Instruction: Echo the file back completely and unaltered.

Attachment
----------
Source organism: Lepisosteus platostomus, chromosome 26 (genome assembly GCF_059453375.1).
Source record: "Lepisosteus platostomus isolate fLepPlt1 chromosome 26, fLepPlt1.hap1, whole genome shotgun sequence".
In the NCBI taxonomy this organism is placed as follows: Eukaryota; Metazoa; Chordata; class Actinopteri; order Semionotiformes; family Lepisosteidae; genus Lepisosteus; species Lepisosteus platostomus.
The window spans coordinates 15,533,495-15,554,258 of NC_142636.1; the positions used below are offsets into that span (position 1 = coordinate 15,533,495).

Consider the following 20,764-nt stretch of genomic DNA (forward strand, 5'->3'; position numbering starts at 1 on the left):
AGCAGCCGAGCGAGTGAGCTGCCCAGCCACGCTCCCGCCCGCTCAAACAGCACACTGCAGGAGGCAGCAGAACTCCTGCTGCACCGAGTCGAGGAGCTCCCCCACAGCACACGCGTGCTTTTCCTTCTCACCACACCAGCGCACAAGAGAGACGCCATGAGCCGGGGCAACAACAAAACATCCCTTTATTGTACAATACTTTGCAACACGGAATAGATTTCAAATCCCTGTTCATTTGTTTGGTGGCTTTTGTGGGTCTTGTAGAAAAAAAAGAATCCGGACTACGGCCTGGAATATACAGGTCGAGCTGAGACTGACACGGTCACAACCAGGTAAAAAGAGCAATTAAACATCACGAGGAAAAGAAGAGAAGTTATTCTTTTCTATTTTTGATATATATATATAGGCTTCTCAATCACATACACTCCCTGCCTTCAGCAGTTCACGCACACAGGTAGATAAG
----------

Source organism: Lepisosteus platostomus, chromosome 26 (genome assembly GCF_059453375.1).
Source record: "Lepisosteus platostomus isolate fLepPlt1 chromosome 26, fLepPlt1.hap1, whole genome shotgun sequence".
In the NCBI taxonomy this organism is placed as follows: Eukaryota; Metazoa; Chordata; class Actinopteri; order Semionotiformes; family Lepisosteidae; genus Lepisosteus; species Lepisosteus platostomus.
The window spans coordinates 15,533,495-15,554,258 of NC_142636.1; the positions used below are offsets into that span (position 1 = coordinate 15,533,495).

Consider the following 20,764-nt stretch of genomic DNA (forward strand, 5'->3'; position numbering starts at 1 on the left):
AGCAGCCGAGCGAGTGAGCTGCCCAGCCACGCTCCCGCCCGCTCAAACAGCACACTGCAGGAGGCAGCAGAACTCCTGCTGCACCGAGTCGAGGAGCTCCCCCACAGCACACGCGTGCTTTTCCTTCTCACCACACCAGCGCACAAGAGAGACGCCATGAGCCGGGGCAACAACAAAACATCCCTTTATTGTACAATACTTTGCAACACGGAATAGATTTCAAATCCCTGTTCATTTGTTTGGTGGCTTTTGTGGGTCTTGTAGAAAAAAAAGAATCCGGACTACGGCCTGGAATATACAGGTCGAGCTGAGACTGACACGGTCACAACCAGGTAAAAAGAGCAATTAAACATCACGAGGAAAAGAAGAGAAGTTATTCTTTTCTATTTTTGATATATATATATAGGCTTCTCAATCACATACACTCCCTGCCTTCAGCAGTTCACGCACACAGGTAGATAAG